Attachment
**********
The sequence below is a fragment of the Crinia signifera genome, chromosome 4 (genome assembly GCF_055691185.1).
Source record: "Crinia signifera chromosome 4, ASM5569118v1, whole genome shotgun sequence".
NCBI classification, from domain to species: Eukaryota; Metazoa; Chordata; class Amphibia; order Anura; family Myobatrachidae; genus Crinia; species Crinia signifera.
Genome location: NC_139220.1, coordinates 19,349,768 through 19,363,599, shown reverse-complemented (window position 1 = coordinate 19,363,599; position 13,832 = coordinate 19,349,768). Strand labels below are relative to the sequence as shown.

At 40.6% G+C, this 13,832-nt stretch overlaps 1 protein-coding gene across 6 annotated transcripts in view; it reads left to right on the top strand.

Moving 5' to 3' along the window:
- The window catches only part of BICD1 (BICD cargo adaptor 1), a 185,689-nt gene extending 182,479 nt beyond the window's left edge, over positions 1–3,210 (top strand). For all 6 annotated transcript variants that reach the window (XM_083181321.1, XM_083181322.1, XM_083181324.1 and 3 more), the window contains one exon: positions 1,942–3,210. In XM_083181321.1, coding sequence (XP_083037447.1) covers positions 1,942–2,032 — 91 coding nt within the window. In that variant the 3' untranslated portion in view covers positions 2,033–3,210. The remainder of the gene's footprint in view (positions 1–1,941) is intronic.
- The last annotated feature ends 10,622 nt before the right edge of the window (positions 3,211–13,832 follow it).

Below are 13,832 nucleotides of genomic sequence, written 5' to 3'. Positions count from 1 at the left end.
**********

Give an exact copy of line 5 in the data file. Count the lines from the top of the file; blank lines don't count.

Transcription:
At 40.6% G+C, this 13,832-nt stretch overlaps 1 protein-coding gene across 6 annotated transcripts in view; it reads left to right on the top strand.